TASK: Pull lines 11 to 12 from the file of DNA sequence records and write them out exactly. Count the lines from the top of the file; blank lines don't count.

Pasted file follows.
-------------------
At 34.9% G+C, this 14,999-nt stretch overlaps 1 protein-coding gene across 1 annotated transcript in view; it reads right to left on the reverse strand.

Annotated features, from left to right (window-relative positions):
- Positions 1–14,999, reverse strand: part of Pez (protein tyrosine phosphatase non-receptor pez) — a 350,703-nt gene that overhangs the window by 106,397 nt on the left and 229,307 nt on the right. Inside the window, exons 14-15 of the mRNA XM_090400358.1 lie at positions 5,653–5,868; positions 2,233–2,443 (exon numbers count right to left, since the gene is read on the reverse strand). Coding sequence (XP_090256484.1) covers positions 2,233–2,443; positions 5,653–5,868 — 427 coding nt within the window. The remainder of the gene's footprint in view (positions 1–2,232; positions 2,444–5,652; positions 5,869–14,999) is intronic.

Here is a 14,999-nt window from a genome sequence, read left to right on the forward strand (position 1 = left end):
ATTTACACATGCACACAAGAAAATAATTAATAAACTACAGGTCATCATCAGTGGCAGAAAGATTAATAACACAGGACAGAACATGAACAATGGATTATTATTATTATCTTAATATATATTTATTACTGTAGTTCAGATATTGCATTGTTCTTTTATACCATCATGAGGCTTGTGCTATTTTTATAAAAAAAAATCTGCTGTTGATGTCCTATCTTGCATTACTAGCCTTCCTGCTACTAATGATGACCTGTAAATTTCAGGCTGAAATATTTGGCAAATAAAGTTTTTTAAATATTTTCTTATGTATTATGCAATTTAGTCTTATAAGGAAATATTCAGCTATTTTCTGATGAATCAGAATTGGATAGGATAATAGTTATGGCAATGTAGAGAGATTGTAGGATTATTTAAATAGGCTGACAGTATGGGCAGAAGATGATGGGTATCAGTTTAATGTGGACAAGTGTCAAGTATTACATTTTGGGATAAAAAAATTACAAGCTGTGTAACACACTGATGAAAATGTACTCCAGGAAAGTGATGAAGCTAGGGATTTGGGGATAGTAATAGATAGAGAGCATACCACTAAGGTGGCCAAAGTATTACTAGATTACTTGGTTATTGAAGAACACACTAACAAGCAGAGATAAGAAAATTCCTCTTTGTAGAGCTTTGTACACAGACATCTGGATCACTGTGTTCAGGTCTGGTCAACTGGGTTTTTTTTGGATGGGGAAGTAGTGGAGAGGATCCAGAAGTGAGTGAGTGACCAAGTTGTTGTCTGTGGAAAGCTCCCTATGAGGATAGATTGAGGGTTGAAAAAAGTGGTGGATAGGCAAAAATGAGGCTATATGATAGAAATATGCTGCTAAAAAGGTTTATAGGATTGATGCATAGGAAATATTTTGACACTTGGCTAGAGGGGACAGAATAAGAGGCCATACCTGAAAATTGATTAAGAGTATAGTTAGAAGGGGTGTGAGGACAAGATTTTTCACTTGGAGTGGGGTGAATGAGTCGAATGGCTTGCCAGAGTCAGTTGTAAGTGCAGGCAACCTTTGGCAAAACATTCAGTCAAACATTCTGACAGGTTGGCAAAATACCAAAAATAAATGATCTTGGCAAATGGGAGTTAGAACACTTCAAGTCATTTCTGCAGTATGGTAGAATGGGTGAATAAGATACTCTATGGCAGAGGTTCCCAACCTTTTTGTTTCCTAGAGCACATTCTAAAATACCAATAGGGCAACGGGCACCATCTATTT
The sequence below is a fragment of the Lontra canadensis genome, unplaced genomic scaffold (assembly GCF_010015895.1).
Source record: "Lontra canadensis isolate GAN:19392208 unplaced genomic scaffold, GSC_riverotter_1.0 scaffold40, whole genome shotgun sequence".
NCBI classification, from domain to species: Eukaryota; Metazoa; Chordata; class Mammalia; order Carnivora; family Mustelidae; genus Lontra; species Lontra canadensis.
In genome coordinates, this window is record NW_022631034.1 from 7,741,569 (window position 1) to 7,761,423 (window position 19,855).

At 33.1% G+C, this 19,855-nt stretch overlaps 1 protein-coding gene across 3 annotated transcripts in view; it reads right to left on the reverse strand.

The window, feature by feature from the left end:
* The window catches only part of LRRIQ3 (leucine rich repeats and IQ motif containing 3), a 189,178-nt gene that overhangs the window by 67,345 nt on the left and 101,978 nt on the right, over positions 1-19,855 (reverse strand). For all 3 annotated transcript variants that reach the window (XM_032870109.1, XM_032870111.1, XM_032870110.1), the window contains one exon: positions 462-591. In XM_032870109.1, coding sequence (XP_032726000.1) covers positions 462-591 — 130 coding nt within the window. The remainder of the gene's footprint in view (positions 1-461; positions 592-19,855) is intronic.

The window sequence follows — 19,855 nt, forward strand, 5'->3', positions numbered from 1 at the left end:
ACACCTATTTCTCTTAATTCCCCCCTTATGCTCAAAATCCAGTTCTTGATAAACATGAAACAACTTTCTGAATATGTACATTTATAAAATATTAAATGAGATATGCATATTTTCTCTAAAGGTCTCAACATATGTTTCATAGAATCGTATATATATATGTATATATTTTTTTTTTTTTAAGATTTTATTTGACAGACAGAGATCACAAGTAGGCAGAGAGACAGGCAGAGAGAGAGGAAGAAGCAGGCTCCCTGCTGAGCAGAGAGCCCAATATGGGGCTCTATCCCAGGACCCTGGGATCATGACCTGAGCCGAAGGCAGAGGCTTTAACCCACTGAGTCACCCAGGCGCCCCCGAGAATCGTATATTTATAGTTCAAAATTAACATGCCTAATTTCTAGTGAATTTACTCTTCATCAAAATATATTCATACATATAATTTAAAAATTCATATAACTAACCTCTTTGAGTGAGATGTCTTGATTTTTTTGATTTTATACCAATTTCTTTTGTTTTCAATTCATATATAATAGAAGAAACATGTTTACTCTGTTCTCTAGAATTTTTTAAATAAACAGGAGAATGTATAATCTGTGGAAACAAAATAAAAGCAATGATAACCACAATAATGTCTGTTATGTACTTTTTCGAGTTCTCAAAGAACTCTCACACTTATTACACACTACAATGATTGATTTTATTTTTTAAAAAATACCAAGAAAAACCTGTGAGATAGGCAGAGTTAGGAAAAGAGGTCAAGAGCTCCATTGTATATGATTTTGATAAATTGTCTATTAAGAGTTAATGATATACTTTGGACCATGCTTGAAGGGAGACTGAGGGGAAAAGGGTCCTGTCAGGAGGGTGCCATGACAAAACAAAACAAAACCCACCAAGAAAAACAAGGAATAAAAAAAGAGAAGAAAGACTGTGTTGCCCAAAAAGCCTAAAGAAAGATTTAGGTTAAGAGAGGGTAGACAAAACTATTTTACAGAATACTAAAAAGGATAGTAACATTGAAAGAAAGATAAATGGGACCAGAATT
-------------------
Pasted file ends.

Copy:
The window, feature by feature from the left end:
* The window catches only part of LRRIQ3 (leucine rich repeats and IQ motif containing 3), a 189,178-nt gene that overhangs the window by 67,345 nt on the left and 101,978 nt on the right, over positions 1-19,855 (reverse strand). For all 3 annotated transcript variants that reach the window (XM_032870109.1, XM_032870111.1, XM_032870110.1), the window contains one exon: positions 462-591. In XM_032870109.1, coding sequence (XP_032726000.1) covers positions 462-591 — 130 coding nt within the window. The remainder of the gene's footprint in view (positions 1-461; positions 592-19,855) is intronic.